At the CYBATHLON 2016, contestants with severe physical disabilities went head to head as pilots of their technical assistant systems.
The Subject Area in Game Design of the Zurich University of the Arts developed the computer game «Brain Runners» as one of the six CYBATHLON disciplines, in cooperation with the ETH Sensory-Motor Systems Lab. In the Brain Runners game, pilots guide their characters to the finish line using brain signals that are picked up by Brain-Computer-Interfaces (BCIs) via electroencephalography (EEG) or near-infrared spectroscopy (NIRS). The pilots transmit cerebral signals at the right moment in order to accelerate their avatars in the race or to help them overcome obstacles. Incorrect signals result in deductions.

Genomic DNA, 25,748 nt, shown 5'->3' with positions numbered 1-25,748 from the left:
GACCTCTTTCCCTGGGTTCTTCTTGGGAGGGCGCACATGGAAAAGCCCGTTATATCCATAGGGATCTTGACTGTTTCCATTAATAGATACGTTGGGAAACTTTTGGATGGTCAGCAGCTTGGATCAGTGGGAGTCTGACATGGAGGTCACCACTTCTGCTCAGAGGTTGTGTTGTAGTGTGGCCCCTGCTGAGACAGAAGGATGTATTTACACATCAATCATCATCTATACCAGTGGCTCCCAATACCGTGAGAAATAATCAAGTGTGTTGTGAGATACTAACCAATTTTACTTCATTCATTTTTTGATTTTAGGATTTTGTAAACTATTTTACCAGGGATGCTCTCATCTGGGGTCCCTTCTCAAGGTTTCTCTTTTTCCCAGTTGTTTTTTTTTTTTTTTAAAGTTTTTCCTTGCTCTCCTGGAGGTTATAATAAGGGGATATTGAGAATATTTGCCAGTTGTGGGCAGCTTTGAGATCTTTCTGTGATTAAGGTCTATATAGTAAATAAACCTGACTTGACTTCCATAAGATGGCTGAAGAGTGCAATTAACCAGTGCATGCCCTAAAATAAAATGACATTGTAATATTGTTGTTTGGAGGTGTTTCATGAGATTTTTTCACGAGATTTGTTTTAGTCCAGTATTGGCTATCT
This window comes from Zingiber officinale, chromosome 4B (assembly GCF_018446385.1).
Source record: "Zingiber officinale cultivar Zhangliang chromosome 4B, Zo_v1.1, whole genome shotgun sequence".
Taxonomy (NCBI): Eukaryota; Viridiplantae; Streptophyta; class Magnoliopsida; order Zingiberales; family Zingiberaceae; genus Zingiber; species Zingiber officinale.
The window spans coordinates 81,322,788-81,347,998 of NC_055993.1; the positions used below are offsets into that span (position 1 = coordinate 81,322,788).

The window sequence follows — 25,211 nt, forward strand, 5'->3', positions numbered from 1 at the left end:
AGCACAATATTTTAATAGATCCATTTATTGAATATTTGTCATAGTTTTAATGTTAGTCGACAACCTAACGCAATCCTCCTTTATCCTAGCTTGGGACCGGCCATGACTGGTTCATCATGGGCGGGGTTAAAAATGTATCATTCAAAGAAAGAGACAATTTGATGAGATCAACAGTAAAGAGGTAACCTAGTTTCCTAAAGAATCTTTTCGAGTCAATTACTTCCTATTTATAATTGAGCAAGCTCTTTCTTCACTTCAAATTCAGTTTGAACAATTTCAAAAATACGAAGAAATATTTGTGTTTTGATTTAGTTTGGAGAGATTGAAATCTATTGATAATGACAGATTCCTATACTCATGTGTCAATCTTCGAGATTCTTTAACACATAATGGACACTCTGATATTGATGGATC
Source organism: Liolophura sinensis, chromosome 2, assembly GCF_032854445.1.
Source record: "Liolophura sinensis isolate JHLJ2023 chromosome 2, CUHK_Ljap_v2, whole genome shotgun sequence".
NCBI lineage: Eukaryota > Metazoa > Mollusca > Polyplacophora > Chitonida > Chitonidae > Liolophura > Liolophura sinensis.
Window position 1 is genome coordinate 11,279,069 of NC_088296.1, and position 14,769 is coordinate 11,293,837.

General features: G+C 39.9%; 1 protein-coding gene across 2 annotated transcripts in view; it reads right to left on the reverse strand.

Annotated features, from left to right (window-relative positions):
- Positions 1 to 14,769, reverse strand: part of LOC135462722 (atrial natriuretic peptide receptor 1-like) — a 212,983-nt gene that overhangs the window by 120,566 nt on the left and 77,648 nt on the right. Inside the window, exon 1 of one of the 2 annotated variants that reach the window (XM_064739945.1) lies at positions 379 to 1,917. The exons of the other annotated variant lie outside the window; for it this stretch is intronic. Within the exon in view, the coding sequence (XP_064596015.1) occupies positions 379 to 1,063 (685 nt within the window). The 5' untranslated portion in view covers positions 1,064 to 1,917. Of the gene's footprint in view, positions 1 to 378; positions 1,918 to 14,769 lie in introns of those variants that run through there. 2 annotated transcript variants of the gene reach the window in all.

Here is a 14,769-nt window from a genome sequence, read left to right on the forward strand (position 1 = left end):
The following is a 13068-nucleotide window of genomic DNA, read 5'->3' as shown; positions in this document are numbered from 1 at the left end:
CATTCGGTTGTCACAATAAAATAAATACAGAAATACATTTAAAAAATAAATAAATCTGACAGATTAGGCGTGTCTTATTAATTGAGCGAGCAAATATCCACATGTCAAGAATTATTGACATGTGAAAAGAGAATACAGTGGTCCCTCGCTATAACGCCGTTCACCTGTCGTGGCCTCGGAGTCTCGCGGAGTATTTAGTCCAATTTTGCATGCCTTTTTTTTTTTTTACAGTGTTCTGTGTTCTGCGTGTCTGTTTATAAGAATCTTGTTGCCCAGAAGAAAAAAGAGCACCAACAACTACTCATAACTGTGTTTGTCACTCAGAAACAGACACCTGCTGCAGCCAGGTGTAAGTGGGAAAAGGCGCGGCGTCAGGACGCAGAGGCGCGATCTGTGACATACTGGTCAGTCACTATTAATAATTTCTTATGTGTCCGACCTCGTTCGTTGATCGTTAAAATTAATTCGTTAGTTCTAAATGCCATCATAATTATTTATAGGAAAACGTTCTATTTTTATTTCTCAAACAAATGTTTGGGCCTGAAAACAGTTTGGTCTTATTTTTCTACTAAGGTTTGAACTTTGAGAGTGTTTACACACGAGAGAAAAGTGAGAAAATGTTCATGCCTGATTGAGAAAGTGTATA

The BCI pilots have severely inhibited or entirely non-existent motor functions from the neck upwards due to a spinal cord injury, a neurological disease or a similar disability. The BCI-Technology will be further developed in order to enable people with quadriplegia to control devices as e.g. a computer, a robotic arm, or a wheel-chair in the future.
At the CYBATHLON, the game was simultaneously shown in two visually different versions: one visually reduced version for the concentrated pilots, and another one in a visually entertaining version for the audience. The demo-version for the public shows how much mental training is necessary to be able to control the game using the Brain-Computer-Interface.